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Scoot F.A.Q.


Q. Should I use roller weights or sliders in the variator?

There are varying opinions about roller weights (rollers) and sliding weights (sliders). Some prefer rollers, some prefer sliders, and some find that one works better than the other in certain applications. Before going any farther, take a look at a roller weight (left) and a slider weight (right) in the picture below. Roller weights are cylindrical, or round if you look at them from the side. Slider weights have their own unique shape that is designed in an effort to improve performance and reduce wear.

Rollers vs Sliders

Rollers are easily installed. You simply place them in the grooves in your variator so that they will roll along the ramp. Sliders are also easy to install once you know how, but because of their special shape they must be installed in a specific orientation.

Proper installation of roller weights.
Proper installation of sliding weights.
Sliders Installed
Sliding Weights
How To Install Sliders

It has been my experience that installing sliders generally has one or more benefits. They can improve performance by allowing the variator to open a little farther for increased belt travel, while still using weights that will allow good acceleration. The claims of big MPH gains I've seen are generally from people or companies that profit from the sale of sliders in some way. I like sliders and I use them in pretty much every variator that I own, but I've never experienced 5MPH and beyond gains as some sales pitches would have you believe. I'd only expect that sort of result when the CVT was previously in a poor state of tune or lacked maintenance.

One of the biggest selling points for sliders from my experience is their longevity. I can't speak for all sliders, but I own numerous sets of DrPulley sliding weights that have exceeded my expectations for durability. I have one set of off-brand sliders that have also held up pretty well. Rollers tend to get flat spots over time. Cheap low quality rollers sometimes form flat spots very quickly, even within the first few hundred miles. Flat spotted roller weights cause all sorts of performance issues, so they need to be replaced regularly. Sliders will wear out eventually, but in all of my experiences it takes much longer for them to wear to a point that performance is degraded. I have sets of sliders with thousands of miles in different variators as well as numerous CVT failures that are still just fine.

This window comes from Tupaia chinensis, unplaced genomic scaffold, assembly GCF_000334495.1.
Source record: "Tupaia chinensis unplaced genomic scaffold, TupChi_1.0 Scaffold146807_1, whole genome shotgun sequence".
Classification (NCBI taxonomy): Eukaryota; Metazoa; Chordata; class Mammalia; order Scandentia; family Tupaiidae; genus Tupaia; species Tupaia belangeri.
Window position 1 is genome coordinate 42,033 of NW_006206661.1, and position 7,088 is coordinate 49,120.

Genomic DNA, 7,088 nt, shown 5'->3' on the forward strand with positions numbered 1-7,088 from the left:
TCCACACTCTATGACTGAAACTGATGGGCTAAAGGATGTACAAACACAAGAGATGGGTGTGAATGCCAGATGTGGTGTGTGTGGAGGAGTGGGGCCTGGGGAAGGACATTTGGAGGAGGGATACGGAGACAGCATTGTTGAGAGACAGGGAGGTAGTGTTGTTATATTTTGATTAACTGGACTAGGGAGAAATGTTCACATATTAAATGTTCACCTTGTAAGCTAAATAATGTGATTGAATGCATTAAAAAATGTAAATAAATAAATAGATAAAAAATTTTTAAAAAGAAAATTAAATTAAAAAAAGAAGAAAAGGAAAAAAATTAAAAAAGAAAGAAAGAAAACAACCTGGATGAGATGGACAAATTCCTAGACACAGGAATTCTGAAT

In my opinion the biggest downfall of sliders is that there are no cheap tuning kits like you can find with roller weights. Sliders don't always cause the CVT to operate at the same RPM if you use them in place of the same weight rollers. For example, if your CVT works well using 5 gram roller weights, 5g sliders are not necessarily the right choice. I have found that the 1E40QMB / Minarelli / Jog style variators I've used work pretty well with the same weight sliders and rollers or perhaps just slightly heavier sliders. 139QMB / GY6 50 variators seem to need heavier sliders in order to operate at the same RPM as with rollers, and I hear the same from other users and about other engine platforms such as the GY6 125-150 and 250cc scooter engines. The most common advice for matching sliders to rollers is this : slider weight = roller weight + 1 gram. To really find out what is best for any setup though, you need to go through a tuning process.

Related Info :
DrPulley Slider Operation Video
Rollers vs Sliders With Video (90cc Minarelli Clone 2T)
CVT Service Video
Removing The Variator Without An Impact Gun


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